Love your light bulbs

14 February 2014

As the old saying goes, “nothing says I Love You like an energy-saving light bulb”.

Okay, that may be a paraphrase of sorts, but at Top10 we do love energy efficiency – and with the spirit of St. Valentine in the air and the addition of Compact Fluorescent (CFL) and LED lamps to the Energy Efficiency Guide to celebrate, we couldn’t pass up the opportunity for a tenuous tie-in and some dreadful puns.

Here are our top tips for learning to love your light bulbs.

1. Say those Three Little Words…


… which are, of course, “turn it off”. Modern bulbs turn on instantly and warm up in less than a minute. So, for domestic lamps, it is never more efficient to leave it switched on, even if you’re only leaving the room for a few seconds. And you don’t need to worry about turning it on and off too often either : bulbs featured on Top10 are designed for a minimum of 50,000 switching cycles –that’s on and off seven times a day for twenty years.


2. Three’s a crowd...


With the demise of the old incandescent bulbs, there are now three types of commercially available light bulbs: halogens, CFLs and LEDs. Halogen bulbs are now the least efficient: using three times as much energy as CFLs and four times as much as LEDs. What’s more, most of them are designed to last for only two years. So we don’t recommend halogen bulbs – they’re the gooseberry. You can find more information on each bulb type here.

3. Money can’t buy me love…


…but it can buy me a decent light bulb. CFL and LED lamps are more expensive than the less efficient halogen varieties, but not only do they last a lot longer (at least six times longer for CFLs and ten times longer for LEDs) they save you on energy too. Based on the lists on Top10, for a standard 60W equivalent bulb a CFL will pay for itself in less than a year, while an LED bulb – even at £15 a pop – will save you money within three years.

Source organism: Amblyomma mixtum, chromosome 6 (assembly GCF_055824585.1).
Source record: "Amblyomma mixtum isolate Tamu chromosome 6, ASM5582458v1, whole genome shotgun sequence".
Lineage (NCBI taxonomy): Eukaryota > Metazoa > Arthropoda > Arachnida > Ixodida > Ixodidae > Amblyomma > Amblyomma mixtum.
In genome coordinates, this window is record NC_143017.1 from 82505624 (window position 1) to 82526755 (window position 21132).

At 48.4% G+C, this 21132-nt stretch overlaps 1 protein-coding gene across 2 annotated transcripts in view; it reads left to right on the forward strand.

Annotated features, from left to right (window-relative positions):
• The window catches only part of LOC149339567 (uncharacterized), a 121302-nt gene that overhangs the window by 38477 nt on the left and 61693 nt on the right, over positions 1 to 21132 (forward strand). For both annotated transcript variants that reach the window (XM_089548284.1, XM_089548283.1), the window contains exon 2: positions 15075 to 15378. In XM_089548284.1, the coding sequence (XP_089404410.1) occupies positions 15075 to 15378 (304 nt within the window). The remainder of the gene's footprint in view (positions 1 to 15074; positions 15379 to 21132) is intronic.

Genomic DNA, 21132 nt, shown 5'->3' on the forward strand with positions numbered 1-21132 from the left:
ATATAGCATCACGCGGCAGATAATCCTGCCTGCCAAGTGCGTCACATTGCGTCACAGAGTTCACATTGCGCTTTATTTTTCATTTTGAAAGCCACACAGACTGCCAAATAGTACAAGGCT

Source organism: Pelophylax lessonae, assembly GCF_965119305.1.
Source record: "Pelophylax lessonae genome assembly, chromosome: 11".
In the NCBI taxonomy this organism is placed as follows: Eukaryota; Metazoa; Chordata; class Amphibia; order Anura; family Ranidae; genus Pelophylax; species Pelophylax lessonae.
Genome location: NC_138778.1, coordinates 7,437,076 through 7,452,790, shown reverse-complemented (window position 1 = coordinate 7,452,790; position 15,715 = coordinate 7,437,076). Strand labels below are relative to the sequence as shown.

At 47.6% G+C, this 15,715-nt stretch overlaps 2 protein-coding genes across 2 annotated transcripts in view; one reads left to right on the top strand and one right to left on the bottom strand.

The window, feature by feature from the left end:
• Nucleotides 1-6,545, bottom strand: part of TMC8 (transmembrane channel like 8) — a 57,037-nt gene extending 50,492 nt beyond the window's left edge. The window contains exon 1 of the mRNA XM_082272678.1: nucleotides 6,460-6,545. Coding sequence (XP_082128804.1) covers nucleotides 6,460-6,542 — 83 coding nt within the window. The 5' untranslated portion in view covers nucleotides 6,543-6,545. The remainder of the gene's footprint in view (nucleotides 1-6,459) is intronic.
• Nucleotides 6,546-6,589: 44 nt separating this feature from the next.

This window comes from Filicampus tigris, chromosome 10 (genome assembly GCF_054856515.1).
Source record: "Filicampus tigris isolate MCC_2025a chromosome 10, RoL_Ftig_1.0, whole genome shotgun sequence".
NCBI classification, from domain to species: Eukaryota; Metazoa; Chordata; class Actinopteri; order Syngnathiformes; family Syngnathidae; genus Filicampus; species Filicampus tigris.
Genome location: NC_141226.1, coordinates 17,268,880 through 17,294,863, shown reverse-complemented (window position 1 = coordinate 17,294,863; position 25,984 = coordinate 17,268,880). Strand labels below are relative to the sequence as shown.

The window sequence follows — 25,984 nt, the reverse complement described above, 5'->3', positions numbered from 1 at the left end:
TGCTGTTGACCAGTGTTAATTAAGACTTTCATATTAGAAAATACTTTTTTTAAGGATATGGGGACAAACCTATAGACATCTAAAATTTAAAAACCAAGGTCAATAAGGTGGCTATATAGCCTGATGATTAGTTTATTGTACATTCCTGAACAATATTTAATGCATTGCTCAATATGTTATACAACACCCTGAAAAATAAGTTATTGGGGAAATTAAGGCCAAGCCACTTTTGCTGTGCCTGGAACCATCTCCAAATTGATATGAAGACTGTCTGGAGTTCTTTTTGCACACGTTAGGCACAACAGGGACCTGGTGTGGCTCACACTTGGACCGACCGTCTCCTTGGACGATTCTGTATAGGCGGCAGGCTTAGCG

4. Do it in every room in the house


On average, each house has 34 lights (Energy Saving Trust, 2012). Even switching the ten most frequently used bulbs in the house from halogen to LED would save 320kWh of electricity, and shave over £45 off your bill in the process. That’s a romantic meal for two – depending on where you go.

5. LEDs: the light of your life


LED lamps featured on Top10 are designed to last for at least twenty years on average. Not quite a lifetime; but then, the average marriage in the UK lasts
only eleven years
. So – statistically at least – your light bulb could be more of a life partner than, well, your life partner.

6. It’s getting hot in here, so… change your bulbs?


Rumour has it that, prior to his record label’s interference, Nelly’s 2002 hit “Hot in Herre” (sic) was meant as a heartfelt diatribe against incandescent light bulbs, which waste over 90% of their energy as heat. The Texan rapper would doubtless be delighted to know that LED lamps waste hardly any energy as heat, and remain cool to the touch in operation. CFLs do get hot, however; and (done carefully) checking the temperature of your bulbs can be a good way to decide which ones to upgrade.
 

7.  Set the mood


Nobody wants to snuggle on the sofa with a harsh light searing their retinas. Choosing the right level and colour of light will make your home more comfortable and potentially save energy in the process. John Lewis provides a comprehensive buying guide for lighting, while if you want to get technical and look at lumens and lux, click here for suggested lighting levels for different rooms in your house.

8. Dim the lights…


Not so long ago, “mood lighting” meant extension leads and desk lamps, or a scarf thrown over the light – both a waste of energy and a fire hazard. Nowadays, both CFL and LED retrofit bulbs can be dimmed. The Top10 lists allow you to filter by whether a bulb is dimmable. Some require a dimmer switch to be installed, but some don’t even need that – meaning your lounge can become a sophisticated boudoir by simply replacing one bulb.

9. Breaking up is hard to do


It can be tempting to leave your old bulbs in until they break before replacing them. Great as this is from a “waste not, want not” perspective, you could be waiting a while. You will save energy and money by upgrading your bulbs – particularly your old incandescent bulbs – as soon as possible.

10. Putting out your old flame


While light bulbs contain glass, they cannot be recycled in your usual glass recycling collection. While most types of bulb can be safely disposed of in your rubbish collection (wrap it in newspaper to minimise the chances of it breaking), CFL bulbs contain small amounts of mercury and can’t go in your bin. If one of your CFL bulbs happens to break open, use rubber gloves to seal it in a plastic bag and ventilate the room. Then recycle it – plenty of supermarkets and council buildings have collection points for low-energy bulbs. You can enter your postcode here to find your nearest point.